What could be more cliche than a love triangle? Not much actually, at least not in the realm of romantic fiction. But what I like less than a love triangle trope is a depressing love triangle. And that’s exactly what this season did by setting up the love triangle between sisters Kate and Edwina (Charithra Chandran) Sharma. 

Before we delve into the love triangle, however, let’s talk about Edwina Sharma. Edwina is the younger sister to Kate and the starry-eyed idealist counterpart to her sister’s cynic. The three things Edwina has going for her are her being named the season’s diamond by the Queen, her way with words (I have to admit the girl is a class-A diplomat), and that she’s played by Charithra Chandran. Alas, however, she was not afforded much of a personality making her an uncompelling protagonist. The only thing making her appearances bearable was Chandran’s on-screen charisma.  

The lack of presence of Edwina meant that the love triangle had very little drama, other than what was manufactured by circumstances and Anthony’s terrible decisions. There was never a doubt in the viewers’ mind that Anthony held any regard for Edwina or that there was any possibility of him falling in love with her. The most exciting part of the love triangle was not Anthony’s struggle with choosing, but rather the complex dynamics it fostered between Kate and Edwina. But even this was not fully or satisfactorily explored; Edwina only seemed angry at the two of them for their deception for all of two episodes, before Kate’s potentially life-threatening head injury led her to forgive and forget. Exploring the impact of this love triangle on their sisterly bond would, I believe, have been a more compelling and interesting storyline to follow than focusing on Anthony’s proposal and their subsequent “happy ending” (which also occurred extremely quickly).

The Real Diamond Of The Season 

When a sub-plot steals the limelight of the main storyline, you know the main storyline needs some work. And that’s exactly what happened in season 2 of Bridgerton. By far, the most interesting storyline of this season was Penelope and Eloise’s. This season see’s Eloise on the hunt for Lady Whistledown in an attempt to convince her to use her platform to progress women’s rights. And Penelope, who we now know is Lady Whistledown, is busy evolving her business model and trying to manage Eloise’s suspicions. Throw in the drama and scandal of Eloise possibly entertaining the idea of a cross-class romantic affair with a boy from the printer shop in the “dangerous” part of town, and this storyline introduced a dynamic that was very interesting, thought-provoking, and progressive (for the time). This storyline gave me everything I was missing in the main plot: The suspense, the drama, the betrayal!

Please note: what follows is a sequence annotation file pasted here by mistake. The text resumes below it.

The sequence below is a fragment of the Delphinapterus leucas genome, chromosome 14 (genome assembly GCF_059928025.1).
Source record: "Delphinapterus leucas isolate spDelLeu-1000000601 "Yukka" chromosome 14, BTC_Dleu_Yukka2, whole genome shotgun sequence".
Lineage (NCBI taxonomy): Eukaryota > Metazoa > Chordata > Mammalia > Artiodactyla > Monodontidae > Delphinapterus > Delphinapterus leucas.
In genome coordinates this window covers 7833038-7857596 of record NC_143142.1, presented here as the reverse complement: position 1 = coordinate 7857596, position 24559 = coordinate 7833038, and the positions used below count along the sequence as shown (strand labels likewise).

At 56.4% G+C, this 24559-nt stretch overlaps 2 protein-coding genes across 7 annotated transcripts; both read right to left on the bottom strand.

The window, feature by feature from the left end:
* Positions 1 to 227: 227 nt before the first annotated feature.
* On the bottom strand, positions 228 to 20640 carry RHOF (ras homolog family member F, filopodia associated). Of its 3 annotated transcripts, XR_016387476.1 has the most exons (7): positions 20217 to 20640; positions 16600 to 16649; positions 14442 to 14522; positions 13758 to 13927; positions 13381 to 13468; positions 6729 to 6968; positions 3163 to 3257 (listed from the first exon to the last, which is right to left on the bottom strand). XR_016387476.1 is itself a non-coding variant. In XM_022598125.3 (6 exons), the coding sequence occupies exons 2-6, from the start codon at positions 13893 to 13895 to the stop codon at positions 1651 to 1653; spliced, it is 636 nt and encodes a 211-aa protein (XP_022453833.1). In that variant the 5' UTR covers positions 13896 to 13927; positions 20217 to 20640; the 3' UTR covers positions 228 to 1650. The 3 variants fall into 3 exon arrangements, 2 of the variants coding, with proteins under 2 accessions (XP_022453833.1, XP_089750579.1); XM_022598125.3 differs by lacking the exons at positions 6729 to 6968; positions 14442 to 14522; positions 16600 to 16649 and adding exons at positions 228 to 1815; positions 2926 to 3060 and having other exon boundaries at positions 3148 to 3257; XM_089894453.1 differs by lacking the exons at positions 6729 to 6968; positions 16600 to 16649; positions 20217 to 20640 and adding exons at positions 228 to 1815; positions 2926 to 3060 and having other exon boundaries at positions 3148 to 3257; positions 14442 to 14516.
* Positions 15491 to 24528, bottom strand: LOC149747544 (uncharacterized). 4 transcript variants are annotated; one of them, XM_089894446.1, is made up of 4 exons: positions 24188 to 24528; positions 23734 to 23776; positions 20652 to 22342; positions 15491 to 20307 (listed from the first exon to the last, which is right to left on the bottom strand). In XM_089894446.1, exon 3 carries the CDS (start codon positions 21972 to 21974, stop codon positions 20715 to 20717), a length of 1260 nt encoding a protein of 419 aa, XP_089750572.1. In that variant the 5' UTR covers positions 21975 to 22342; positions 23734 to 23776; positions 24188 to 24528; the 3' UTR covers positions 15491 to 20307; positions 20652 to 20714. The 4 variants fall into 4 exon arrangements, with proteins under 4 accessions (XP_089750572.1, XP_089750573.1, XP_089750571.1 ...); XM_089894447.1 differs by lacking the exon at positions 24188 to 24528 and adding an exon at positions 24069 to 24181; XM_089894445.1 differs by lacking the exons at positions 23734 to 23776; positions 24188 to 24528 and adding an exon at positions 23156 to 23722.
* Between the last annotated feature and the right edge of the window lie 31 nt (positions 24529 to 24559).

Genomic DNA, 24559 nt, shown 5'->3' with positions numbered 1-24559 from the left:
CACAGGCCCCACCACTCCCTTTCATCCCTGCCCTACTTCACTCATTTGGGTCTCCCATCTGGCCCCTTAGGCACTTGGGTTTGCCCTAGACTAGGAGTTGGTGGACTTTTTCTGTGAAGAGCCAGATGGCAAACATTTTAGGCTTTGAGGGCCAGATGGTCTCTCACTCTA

The evolution of Eloise and Pen’s friendship and the cat-and-mouse game they were playing completely captured my attention, to the point where I was craving more scenes of them. Not only were their storylines intriguing, Eloise and Penelope were also two of the wittiest and funniest characters. At every turn, their appearances were refreshing, engaging, and hilarious. Eloise in particular quickly propelled herself to #1 on my Favourite Bridgerton Character List through her witticisms and Claudia Jessie’s wonderful comedic expressions. I do wish Penelope was given a bit more comedy to work with though, perhaps when she is surrounded by her family, as Nicola Coughlan’s comedic chops are well-illustrated in Derry Girls.  

Would I have been mad if they had decided to overhaul Anthony and Kate’s romance for an Eloise-and-Penelope centric story arc? No, I would not have.   

Subplots Galore 

The second season didn’t just have a show-stealing sub-plot, it also had numerous other sub-plots. These, however, were far less memorable and seemed to serve very little purpose, somewhat diluting the focus of the show and using up valuable screen-time that could have been better spent developing Anthony and Kate’s romance. 

For one, there was the subplot involving Will Mondrich, the former boxer-turned-club-owner. The plotline involved Mondrich starting his own gentlemen’s club and struggling to find customers amongst the upper classes. However, Mondrich had no relevance apart from pursuing his own isolated goals, which begs the question as to why his storyline could not have been enacted off-screen through rumours or gossip.  

Other sub-plots included Colin’s search for “purpose” and his visitation to his former fiancee Marina Thompson, which reaped little reward or consequences; Lady and the new Lord Featherington’s scheme to swindle the upper classes’ money to refurbish their own wealth, which ultimately concluded with Lord Featherington being ousted by the family, and reversing the Featherington family’s fortunes and situations to where it was at the beginning of the season; and Benedict Bridgerton’s art schooling career, which concluded with Benedict being disillusioned and deciding to quit art school, without seemingly any long-term effects on him. 

All of these sub-plots could have been condensed or foregone in favour of focusing on the main couple. Instead, Bridgerton made the decision to rush the romance between the main couple and introduce numerous sub-plots that had very little relevance or impact on the main storyline. Maybe there’s a bigger picture at play here, but even if that is the case, these decisions took away from the overall enjoyment and coherence of the season.